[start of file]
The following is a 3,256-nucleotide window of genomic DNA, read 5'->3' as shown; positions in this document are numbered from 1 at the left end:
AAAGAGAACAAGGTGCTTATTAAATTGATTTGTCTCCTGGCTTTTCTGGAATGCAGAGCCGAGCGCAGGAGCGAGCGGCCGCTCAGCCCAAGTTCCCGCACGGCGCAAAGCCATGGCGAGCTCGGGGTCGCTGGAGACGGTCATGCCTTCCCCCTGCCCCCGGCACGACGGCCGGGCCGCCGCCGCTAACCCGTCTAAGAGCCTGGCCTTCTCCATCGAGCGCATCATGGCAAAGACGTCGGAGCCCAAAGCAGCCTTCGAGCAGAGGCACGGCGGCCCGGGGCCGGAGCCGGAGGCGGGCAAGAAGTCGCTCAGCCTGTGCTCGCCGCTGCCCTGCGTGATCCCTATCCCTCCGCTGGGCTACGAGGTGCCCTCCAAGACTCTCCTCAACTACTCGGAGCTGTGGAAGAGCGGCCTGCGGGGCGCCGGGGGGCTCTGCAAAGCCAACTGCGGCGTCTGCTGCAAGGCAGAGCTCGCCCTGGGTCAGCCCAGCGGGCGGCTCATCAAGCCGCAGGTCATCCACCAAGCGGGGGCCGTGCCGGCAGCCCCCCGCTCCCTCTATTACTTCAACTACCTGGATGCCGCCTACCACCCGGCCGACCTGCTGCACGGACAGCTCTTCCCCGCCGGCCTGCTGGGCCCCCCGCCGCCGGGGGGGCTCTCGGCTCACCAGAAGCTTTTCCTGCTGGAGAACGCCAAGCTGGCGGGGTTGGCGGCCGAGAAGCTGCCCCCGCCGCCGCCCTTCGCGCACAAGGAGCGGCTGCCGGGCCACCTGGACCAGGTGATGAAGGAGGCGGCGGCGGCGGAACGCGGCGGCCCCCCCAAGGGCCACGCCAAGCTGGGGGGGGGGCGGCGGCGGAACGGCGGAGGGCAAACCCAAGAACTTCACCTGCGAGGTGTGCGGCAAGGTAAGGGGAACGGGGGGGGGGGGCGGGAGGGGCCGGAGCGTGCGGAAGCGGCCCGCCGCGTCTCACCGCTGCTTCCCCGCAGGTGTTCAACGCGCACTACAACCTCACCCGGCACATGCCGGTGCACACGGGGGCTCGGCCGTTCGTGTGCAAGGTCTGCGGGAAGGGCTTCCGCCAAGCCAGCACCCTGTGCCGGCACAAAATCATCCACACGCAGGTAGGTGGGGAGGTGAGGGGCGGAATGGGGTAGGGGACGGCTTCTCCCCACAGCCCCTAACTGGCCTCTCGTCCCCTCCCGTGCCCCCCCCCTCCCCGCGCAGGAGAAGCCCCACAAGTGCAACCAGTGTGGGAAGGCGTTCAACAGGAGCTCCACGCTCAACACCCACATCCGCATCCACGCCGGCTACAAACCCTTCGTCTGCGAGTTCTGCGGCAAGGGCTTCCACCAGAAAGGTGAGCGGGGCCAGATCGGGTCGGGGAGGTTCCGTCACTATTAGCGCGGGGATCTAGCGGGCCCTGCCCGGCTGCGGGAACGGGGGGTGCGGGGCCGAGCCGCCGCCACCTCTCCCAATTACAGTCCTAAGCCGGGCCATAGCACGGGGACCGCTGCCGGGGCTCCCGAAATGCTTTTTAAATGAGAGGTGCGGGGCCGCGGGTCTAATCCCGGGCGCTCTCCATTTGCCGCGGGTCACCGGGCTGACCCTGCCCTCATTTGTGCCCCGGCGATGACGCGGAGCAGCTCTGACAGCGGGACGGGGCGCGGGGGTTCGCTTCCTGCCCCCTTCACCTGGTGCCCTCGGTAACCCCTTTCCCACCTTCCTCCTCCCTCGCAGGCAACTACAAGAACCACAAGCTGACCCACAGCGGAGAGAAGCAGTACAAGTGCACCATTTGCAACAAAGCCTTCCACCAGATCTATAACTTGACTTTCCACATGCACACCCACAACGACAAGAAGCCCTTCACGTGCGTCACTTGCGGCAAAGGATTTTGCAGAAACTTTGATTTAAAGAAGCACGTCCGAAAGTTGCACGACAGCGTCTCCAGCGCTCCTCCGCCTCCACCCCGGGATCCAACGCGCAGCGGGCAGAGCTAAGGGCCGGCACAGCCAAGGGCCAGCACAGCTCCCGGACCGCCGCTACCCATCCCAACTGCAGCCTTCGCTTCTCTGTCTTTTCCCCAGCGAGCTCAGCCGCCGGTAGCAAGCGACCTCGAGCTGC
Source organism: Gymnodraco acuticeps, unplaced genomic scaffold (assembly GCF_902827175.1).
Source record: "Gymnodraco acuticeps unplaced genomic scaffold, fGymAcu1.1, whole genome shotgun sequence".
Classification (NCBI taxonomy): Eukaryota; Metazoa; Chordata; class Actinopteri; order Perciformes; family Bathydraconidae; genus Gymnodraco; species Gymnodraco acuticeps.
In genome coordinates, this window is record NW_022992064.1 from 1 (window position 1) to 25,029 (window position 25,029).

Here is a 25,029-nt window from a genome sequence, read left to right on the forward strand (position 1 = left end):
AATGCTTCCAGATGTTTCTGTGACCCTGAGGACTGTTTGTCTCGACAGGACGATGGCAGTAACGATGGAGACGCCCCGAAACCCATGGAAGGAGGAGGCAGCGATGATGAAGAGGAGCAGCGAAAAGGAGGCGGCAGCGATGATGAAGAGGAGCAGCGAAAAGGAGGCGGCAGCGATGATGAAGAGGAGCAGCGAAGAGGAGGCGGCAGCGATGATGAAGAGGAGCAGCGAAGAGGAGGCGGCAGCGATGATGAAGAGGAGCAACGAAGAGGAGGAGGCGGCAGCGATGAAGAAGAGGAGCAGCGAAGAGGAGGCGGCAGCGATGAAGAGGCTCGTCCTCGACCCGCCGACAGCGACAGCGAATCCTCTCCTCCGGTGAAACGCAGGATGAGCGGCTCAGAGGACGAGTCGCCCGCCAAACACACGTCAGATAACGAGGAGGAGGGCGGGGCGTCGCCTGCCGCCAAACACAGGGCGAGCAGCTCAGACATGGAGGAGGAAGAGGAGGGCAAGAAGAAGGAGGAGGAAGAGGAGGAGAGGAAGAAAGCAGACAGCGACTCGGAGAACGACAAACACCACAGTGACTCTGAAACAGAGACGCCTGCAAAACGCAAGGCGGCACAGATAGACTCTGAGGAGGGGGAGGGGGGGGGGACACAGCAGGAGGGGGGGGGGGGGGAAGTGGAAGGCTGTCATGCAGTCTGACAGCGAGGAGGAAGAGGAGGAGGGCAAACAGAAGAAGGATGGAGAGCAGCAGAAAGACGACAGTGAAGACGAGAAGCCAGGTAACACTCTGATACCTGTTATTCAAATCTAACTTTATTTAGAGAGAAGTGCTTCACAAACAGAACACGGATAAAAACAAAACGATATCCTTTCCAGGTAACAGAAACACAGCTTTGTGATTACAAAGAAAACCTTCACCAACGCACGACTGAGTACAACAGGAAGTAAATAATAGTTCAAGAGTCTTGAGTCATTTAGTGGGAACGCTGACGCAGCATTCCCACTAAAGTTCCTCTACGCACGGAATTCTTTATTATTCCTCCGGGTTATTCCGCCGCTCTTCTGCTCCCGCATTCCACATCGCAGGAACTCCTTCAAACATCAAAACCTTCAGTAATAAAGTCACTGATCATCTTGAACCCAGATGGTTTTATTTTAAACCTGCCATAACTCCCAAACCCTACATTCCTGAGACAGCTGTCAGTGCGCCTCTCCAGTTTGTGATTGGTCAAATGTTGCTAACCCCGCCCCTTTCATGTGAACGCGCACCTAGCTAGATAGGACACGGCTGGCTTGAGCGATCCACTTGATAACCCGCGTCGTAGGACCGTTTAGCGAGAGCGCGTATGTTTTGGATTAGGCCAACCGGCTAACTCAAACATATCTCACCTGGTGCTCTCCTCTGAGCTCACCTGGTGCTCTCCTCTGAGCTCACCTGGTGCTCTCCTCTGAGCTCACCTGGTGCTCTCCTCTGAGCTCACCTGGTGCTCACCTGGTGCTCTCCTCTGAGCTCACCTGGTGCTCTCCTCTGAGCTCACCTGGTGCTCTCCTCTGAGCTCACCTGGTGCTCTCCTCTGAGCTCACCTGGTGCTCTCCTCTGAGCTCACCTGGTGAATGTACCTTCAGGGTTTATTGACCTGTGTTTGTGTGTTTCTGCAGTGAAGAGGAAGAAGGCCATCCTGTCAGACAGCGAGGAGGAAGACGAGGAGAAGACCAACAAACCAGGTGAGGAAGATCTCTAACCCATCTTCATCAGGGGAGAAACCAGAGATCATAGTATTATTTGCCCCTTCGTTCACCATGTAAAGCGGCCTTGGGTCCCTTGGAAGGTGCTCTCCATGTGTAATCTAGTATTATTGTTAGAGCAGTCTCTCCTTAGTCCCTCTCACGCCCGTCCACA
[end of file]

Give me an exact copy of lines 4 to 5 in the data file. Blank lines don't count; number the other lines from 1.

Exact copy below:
Source record: "Gymnodraco acuticeps unplaced genomic scaffold, fGymAcu1.1, whole genome shotgun sequence".
Classification (NCBI taxonomy): Eukaryota; Metazoa; Chordata; class Actinopteri; order Perciformes; family Bathydraconidae; genus Gymnodraco; species Gymnodraco acuticeps.